The Revolution of 1821 demonstrated the idiosyncrasy of the Greeks, which has been forged by the moral and spiritual values ​​of the Greek-Christian frame of mind; a frame of mind that had endured insults and humiliation due to slavery for four centuries, and finally led to the libating blare of Rigas Feraios “freedom or death”. As for the Church, which is the incarnation of the Greek-Christian frame of mind, it became “the centre and constituent of national life … not as a power over the people and organization, but as an inner force and power, enlivening the national body, uniting its members through the common faith and coordinating its actions” according to the speech of memorable Metropolitan Dionysios of Kozani, on the contribution of the Church during the 1821 Revolution.

The 200th Anniversary of the National Rebirth, celebrated this year, should not be considered merely as a remarkable genealogical of historical memory, but rather as an inexhaustible source of enlightening power that illuminates the soul and mind of all who want to come to the knowledge of the truth, or according to Paul, “all that will live godly in Christ Jesus” (2 Tim. 3:12).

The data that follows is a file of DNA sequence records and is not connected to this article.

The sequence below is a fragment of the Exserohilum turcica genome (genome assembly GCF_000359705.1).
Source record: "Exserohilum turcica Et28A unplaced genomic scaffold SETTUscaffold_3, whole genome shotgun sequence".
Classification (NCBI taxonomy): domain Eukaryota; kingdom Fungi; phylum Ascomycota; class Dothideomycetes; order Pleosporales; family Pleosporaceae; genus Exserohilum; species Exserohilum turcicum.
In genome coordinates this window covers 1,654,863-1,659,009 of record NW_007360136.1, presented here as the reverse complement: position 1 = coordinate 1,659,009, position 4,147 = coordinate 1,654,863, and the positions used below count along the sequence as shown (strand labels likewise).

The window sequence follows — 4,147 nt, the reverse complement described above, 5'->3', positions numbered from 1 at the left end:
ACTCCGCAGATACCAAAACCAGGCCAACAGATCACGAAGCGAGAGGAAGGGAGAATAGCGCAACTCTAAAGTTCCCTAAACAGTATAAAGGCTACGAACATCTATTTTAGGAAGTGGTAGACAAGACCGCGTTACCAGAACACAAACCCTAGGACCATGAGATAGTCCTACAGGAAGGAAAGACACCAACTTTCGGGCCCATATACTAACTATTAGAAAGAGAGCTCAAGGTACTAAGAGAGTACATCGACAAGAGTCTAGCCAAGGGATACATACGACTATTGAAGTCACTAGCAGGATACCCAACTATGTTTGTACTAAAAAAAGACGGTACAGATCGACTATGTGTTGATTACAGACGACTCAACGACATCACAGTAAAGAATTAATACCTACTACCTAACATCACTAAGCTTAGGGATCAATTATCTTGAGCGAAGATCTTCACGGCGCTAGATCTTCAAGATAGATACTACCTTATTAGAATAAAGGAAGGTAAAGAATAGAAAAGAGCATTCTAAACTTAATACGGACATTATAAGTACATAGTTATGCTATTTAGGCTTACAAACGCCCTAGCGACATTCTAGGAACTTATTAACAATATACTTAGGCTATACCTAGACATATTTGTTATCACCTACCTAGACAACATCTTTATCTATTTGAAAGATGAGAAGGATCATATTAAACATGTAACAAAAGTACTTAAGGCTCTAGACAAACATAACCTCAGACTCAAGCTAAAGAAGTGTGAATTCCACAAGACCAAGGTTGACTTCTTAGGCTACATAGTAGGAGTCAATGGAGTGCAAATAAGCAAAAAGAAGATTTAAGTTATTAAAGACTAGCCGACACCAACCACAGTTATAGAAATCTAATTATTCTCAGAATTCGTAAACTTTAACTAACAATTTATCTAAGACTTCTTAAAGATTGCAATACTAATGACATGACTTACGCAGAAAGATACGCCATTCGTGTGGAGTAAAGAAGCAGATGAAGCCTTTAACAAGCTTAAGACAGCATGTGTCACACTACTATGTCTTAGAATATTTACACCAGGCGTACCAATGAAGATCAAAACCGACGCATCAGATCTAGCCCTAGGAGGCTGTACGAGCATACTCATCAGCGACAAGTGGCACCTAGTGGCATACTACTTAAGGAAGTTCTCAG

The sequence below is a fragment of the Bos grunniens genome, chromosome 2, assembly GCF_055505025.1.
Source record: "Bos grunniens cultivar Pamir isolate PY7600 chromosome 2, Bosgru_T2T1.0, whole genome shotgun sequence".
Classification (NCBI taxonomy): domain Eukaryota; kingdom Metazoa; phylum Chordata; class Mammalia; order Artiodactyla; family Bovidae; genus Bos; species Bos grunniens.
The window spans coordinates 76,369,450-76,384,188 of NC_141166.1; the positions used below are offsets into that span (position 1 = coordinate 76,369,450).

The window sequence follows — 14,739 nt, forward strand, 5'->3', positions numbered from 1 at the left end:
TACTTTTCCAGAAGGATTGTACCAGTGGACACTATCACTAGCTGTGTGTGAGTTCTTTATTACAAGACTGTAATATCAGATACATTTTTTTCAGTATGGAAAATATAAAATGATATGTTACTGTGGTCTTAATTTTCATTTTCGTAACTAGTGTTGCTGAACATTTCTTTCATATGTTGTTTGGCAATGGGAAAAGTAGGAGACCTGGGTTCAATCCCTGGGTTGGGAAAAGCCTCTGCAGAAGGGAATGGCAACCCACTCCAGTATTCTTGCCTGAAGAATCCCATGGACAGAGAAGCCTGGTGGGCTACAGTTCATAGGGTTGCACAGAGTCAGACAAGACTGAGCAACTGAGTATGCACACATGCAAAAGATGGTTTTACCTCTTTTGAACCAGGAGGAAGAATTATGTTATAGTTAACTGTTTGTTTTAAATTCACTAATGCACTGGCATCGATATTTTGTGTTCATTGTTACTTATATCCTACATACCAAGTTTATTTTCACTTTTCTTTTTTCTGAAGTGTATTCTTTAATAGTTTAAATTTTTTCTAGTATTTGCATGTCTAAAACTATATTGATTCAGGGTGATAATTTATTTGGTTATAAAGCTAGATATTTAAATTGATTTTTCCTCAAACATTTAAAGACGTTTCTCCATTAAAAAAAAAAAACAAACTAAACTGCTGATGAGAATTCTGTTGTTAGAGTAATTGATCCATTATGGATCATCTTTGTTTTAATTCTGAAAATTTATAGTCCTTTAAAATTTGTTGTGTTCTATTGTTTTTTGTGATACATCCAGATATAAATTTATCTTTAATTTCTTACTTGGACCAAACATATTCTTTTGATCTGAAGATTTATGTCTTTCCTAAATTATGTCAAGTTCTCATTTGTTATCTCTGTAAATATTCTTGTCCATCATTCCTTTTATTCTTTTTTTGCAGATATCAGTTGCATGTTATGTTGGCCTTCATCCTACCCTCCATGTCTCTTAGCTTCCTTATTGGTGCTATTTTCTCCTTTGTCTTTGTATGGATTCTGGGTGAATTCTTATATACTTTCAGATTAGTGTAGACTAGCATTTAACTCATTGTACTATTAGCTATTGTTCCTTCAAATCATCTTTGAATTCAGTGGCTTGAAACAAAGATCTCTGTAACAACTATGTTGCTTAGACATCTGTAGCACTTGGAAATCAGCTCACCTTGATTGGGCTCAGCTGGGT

Our Venerable Hagiotaphite Brotherhood and We, according to Saint Paul’s words: “as dying, and, behold, we live; as chastened, and not killed; As sorrowful, yet always rejoicing” (2 Cor. 6:9-10), “And that, knowing the time, that now it is high time to awake out of sleep” (Romans 13:11), went to the Church of the Holy Sepulchre were we rendered thanksgiving praise and Doxology, as we should, to the Holy Trinitarian God, on the commemoration of the Rebirth of our Noble Nation of the Rum Orthodox. We also prayed for the eternal repose in the land of the living of the souls of those who fought and gloriously fell for the country, in the sacred fights of the noble nation of the Rum Orthodox and suffered a martyr’s death.